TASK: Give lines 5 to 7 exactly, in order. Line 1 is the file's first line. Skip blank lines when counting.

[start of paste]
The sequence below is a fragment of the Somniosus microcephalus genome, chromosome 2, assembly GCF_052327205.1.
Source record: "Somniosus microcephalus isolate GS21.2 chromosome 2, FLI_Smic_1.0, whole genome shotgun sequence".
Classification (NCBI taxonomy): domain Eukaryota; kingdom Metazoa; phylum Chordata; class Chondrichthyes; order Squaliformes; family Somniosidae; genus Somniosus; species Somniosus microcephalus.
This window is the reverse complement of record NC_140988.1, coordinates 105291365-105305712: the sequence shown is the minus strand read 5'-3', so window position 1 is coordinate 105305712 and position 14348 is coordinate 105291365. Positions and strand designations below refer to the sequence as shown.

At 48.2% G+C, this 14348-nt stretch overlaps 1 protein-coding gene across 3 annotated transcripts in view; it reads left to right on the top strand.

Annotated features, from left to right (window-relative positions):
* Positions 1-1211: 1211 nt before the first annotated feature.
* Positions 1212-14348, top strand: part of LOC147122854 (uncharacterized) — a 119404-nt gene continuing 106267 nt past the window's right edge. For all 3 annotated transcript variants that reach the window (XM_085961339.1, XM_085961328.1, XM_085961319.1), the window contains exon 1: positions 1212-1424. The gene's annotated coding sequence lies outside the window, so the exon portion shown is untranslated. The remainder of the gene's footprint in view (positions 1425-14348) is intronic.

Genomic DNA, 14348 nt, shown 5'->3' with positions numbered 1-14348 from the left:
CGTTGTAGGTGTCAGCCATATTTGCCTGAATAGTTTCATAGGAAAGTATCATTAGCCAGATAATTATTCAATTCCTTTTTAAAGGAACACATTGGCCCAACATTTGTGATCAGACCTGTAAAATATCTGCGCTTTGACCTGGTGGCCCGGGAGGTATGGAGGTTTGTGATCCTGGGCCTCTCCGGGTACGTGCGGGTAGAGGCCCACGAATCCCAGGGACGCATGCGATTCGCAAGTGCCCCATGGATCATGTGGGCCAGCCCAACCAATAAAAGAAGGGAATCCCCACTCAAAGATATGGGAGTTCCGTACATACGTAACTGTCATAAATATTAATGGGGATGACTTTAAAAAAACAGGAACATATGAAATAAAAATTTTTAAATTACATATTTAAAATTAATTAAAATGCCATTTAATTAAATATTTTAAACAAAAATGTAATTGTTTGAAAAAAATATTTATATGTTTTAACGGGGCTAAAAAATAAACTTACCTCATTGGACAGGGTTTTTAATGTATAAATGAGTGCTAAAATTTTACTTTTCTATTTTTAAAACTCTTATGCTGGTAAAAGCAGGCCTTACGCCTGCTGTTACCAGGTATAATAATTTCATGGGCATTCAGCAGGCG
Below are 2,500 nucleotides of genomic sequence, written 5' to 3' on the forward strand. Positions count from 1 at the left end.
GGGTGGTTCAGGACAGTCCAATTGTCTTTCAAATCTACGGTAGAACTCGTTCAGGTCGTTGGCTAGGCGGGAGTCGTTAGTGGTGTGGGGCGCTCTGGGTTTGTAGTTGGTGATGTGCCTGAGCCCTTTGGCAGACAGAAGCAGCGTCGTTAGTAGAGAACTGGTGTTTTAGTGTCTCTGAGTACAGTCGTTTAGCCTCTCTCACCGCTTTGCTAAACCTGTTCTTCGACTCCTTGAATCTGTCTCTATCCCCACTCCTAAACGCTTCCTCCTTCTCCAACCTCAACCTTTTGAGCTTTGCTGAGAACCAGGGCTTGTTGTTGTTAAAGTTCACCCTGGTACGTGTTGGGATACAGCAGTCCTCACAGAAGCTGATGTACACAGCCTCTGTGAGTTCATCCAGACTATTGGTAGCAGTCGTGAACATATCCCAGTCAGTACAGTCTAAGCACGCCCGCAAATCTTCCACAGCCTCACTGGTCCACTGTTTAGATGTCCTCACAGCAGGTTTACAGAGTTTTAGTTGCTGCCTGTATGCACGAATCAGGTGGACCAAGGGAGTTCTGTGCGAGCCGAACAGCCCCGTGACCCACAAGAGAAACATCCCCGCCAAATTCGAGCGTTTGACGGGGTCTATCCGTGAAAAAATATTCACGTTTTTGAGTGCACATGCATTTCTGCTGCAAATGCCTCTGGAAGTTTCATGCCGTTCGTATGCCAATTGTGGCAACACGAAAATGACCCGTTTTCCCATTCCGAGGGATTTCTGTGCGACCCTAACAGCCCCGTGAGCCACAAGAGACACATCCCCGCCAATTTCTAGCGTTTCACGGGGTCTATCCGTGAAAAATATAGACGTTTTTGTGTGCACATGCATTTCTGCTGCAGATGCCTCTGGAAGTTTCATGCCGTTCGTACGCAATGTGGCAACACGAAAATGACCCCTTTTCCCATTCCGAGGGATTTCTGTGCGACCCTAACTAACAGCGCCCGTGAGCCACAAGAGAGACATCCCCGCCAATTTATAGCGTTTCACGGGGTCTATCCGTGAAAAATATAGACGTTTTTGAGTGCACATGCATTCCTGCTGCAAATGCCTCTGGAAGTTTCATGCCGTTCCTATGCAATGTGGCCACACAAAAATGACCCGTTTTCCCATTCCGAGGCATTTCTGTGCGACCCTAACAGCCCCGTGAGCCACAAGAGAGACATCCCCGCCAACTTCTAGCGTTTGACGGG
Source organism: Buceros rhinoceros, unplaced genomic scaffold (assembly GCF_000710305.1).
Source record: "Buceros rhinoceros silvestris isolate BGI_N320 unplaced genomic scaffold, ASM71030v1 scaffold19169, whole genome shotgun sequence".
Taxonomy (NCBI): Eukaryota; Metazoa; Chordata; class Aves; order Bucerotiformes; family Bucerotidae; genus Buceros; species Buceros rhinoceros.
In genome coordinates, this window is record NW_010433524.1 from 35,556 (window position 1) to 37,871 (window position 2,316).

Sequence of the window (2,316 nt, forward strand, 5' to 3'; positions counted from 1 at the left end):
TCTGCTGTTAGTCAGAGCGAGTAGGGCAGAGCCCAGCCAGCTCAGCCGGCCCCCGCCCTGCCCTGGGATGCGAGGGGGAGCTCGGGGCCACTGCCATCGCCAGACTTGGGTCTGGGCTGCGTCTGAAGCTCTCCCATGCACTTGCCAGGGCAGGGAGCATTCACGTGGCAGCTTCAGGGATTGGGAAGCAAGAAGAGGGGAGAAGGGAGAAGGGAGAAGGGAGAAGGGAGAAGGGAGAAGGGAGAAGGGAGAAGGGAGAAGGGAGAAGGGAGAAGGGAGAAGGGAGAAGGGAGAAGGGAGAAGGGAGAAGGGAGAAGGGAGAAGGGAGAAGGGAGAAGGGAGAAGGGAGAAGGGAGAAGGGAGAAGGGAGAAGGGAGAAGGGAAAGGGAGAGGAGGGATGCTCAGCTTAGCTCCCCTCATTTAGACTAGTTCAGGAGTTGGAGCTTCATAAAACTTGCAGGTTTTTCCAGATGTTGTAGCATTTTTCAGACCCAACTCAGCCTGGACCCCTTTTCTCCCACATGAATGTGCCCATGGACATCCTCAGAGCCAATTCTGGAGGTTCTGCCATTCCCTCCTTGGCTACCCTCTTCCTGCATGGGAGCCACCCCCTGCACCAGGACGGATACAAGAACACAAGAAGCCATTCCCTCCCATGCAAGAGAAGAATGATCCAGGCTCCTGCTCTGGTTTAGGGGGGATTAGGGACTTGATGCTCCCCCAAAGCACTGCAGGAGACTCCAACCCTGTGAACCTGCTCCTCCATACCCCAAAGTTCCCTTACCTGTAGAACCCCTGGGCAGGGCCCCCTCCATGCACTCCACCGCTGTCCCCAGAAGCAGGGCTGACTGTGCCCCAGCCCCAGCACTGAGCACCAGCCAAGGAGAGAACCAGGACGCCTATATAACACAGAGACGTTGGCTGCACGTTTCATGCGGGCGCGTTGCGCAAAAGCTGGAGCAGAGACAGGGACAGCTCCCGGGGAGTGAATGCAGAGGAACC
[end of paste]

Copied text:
At 48.2% G+C, this 14348-nt stretch overlaps 1 protein-coding gene across 3 annotated transcripts in view; it reads left to right on the top strand.

Annotated features, from left to right (window-relative positions):
* Positions 1-1211: 1211 nt before the first annotated feature.